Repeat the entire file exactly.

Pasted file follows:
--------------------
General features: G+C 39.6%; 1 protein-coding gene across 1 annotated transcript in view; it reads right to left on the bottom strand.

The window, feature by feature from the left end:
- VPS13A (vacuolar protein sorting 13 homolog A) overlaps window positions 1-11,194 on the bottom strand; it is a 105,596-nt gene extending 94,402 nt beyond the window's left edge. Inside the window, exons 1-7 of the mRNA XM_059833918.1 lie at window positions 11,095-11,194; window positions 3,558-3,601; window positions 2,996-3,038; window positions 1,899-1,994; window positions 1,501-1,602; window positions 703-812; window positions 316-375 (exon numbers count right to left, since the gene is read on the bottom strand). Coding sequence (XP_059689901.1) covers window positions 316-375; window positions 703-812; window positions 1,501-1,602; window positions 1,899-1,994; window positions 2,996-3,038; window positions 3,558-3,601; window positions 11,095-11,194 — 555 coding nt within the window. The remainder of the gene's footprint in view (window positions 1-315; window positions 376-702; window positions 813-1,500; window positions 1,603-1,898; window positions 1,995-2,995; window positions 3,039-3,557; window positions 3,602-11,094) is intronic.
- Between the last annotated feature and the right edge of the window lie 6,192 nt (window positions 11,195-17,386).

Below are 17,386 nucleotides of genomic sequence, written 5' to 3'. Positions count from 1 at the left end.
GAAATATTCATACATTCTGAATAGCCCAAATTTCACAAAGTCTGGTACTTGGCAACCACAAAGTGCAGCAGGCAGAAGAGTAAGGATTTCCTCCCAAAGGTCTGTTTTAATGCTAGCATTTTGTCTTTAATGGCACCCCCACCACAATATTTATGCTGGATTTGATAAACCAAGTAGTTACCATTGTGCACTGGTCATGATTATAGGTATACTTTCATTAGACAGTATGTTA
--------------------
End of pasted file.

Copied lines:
General features: G+C 39.6%; 1 protein-coding gene across 1 annotated transcript in view; it reads right to left on the bottom strand.

The window, feature by feature from the left end:
- VPS13A (vacuolar protein sorting 13 homolog A) overlaps window positions 1-11,194 on the bottom strand; it is a 105,596-nt gene extending 94,402 nt beyond the window's left edge. Inside the window, exons 1-7 of the mRNA XM_059833918.1 lie at window positions 11,095-11,194; window positions 3,558-3,601; window positions 2,996-3,038; window positions 1,899-1,994; window positions 1,501-1,602; window positions 703-812; window positions 316-375 (exon numbers count right to left, since the gene is read on the bottom strand). Coding sequence (XP_059689901.1) covers window positions 316-375; window positions 703-812; window positions 1,501-1,602; window positions 1,899-1,994; window positions 2,996-3,038; window positions 3,558-3,601; window positions 11,095-11,194 — 555 coding nt within the window. The remainder of the gene's footprint in view (window positions 1-315; window positions 376-702; window positions 813-1,500; window positions 1,603-1,898; window positions 1,995-2,995; window positions 3,039-3,557; window positions 3,602-11,094) is intronic.
- Between the last annotated feature and the right edge of the window lie 6,192 nt (window positions 11,195-17,386).

Below are 17,386 nucleotides of genomic sequence, written 5' to 3'. Positions count from 1 at the left end.
GAAATATTCATACATTCTGAATAGCCCAAATTTCACAAAGTCTGGTACTTGGCAACCACAAAGTGCAGCAGGCAGAAGAGTAAGGATTTCCTCCCAAAGGTCTGTTTTAATGCTAGCATTTTGTCTTTAATGGCACCCCCACCACAATATTTATGCTGGATTTGATAAACCAAGTAGTTACCATTGTGCACTGGTCATGATTATAGGTATACTTTCATTAGACAGTATGTTA